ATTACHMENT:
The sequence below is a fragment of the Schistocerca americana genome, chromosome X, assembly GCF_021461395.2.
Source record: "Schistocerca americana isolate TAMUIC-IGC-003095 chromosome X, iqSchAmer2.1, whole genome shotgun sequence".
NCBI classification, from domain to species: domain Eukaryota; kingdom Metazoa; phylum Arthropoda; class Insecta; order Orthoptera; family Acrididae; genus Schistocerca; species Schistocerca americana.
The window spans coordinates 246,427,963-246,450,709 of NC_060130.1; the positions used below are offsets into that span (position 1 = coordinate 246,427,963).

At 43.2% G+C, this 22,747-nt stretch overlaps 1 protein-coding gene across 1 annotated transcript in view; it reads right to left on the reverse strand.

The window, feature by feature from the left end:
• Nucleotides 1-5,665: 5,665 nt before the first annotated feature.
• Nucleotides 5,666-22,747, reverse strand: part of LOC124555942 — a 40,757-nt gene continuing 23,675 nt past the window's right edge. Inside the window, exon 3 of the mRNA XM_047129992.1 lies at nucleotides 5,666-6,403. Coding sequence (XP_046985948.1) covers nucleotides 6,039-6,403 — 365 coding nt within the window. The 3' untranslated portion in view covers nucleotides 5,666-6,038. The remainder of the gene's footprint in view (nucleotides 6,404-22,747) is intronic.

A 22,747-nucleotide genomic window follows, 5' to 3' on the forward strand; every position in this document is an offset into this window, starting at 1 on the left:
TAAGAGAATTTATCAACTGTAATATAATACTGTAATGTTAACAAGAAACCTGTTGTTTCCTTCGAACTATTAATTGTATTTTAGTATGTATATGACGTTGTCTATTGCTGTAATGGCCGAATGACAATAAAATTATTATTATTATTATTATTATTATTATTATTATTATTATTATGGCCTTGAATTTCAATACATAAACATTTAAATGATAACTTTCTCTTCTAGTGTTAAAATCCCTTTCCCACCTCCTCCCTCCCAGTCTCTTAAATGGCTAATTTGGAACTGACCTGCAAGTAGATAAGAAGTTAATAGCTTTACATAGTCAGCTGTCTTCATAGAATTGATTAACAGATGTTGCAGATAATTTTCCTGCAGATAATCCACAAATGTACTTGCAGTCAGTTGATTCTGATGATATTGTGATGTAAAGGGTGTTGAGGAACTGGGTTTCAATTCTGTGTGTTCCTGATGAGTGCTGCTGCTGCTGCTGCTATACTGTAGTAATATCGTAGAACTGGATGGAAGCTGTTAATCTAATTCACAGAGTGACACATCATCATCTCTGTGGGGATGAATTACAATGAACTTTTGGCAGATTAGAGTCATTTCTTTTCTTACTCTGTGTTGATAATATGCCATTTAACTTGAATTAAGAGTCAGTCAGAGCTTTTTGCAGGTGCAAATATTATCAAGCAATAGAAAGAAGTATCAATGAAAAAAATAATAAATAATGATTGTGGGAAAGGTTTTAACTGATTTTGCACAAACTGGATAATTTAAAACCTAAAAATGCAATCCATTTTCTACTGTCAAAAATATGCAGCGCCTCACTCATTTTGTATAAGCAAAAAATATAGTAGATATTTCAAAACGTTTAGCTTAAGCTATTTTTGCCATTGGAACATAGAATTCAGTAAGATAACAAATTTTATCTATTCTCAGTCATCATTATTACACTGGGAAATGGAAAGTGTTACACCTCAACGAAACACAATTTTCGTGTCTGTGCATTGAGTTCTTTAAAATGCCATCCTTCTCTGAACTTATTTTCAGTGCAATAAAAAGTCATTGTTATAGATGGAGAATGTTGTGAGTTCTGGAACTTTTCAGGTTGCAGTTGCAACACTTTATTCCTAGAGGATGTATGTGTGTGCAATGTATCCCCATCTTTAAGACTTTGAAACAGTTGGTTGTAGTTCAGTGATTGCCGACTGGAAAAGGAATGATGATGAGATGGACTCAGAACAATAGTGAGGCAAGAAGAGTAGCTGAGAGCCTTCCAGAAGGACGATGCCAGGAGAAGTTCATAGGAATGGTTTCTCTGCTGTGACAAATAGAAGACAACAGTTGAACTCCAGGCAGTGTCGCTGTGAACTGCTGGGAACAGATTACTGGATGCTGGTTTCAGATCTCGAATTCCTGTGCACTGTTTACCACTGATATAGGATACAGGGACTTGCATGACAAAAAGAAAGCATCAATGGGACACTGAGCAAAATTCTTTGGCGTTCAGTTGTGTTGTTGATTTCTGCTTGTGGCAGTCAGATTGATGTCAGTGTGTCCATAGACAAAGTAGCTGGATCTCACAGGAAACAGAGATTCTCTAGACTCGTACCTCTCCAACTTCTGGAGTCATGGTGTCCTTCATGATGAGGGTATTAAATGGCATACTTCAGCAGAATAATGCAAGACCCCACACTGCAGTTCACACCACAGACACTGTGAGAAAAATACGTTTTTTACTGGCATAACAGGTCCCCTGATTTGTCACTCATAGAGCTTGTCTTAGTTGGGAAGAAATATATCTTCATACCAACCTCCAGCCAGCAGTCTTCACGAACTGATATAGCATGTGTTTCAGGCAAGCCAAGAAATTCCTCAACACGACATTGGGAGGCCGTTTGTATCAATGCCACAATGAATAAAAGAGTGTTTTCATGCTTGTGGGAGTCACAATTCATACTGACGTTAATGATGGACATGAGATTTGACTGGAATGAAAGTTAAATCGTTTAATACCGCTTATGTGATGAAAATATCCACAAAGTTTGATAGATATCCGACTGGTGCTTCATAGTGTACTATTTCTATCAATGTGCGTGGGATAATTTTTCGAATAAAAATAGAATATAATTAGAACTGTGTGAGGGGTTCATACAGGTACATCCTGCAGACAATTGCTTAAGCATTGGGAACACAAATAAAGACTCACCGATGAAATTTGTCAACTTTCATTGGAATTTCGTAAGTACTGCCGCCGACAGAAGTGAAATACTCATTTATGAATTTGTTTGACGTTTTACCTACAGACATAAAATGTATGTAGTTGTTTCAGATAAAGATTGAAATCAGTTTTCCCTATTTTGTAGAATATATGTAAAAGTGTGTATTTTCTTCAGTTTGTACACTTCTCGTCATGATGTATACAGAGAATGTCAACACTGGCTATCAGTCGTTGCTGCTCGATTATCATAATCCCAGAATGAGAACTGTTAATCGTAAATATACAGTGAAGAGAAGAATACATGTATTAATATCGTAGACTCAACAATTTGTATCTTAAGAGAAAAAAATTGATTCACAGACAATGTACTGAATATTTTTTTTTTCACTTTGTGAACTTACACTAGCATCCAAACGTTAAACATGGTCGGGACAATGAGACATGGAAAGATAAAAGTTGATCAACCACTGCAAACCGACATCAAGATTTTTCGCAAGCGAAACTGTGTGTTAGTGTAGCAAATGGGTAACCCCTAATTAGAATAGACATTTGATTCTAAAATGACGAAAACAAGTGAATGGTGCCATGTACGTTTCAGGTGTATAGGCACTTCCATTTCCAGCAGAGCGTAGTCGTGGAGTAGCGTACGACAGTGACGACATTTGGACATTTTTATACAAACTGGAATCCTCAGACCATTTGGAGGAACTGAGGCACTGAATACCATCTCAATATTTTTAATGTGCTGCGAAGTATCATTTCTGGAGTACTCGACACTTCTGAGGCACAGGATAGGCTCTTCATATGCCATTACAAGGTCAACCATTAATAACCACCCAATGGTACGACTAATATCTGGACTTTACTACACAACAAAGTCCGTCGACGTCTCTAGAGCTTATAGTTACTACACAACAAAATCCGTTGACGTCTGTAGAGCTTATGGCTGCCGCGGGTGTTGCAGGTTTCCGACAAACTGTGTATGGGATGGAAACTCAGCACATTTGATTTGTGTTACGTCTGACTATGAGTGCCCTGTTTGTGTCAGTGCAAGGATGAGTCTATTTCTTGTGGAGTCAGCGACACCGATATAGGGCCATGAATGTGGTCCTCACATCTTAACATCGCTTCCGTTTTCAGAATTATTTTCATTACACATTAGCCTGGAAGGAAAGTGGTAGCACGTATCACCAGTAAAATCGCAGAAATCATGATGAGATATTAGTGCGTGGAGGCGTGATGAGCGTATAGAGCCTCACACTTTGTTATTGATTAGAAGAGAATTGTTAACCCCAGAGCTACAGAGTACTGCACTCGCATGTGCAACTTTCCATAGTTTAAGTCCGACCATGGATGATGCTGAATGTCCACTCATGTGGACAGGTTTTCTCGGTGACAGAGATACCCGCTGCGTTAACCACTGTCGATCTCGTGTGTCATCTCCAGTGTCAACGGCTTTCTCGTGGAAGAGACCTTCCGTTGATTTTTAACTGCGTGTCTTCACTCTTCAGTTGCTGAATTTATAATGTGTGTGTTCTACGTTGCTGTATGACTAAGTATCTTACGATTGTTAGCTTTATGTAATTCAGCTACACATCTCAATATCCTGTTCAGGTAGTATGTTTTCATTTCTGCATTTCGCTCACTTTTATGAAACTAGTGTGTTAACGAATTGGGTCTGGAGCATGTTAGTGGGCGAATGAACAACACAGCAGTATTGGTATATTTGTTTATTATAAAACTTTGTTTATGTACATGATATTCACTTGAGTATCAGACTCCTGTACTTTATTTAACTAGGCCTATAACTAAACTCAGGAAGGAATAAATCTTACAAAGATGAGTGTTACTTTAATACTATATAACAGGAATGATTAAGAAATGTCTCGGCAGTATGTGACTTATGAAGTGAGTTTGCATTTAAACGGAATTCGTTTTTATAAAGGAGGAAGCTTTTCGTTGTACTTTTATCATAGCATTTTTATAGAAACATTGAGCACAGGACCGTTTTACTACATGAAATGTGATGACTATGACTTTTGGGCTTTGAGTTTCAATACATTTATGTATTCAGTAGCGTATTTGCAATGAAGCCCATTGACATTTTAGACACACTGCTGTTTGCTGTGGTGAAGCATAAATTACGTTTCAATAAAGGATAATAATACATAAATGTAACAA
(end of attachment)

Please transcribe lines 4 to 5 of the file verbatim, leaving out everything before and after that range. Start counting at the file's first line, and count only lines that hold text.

The window spans coordinates 246,427,963-246,450,709 of NC_060130.1; the positions used below are offsets into that span (position 1 = coordinate 246,427,963).

At 43.2% G+C, this 22,747-nt stretch overlaps 1 protein-coding gene across 1 annotated transcript in view; it reads right to left on the reverse strand.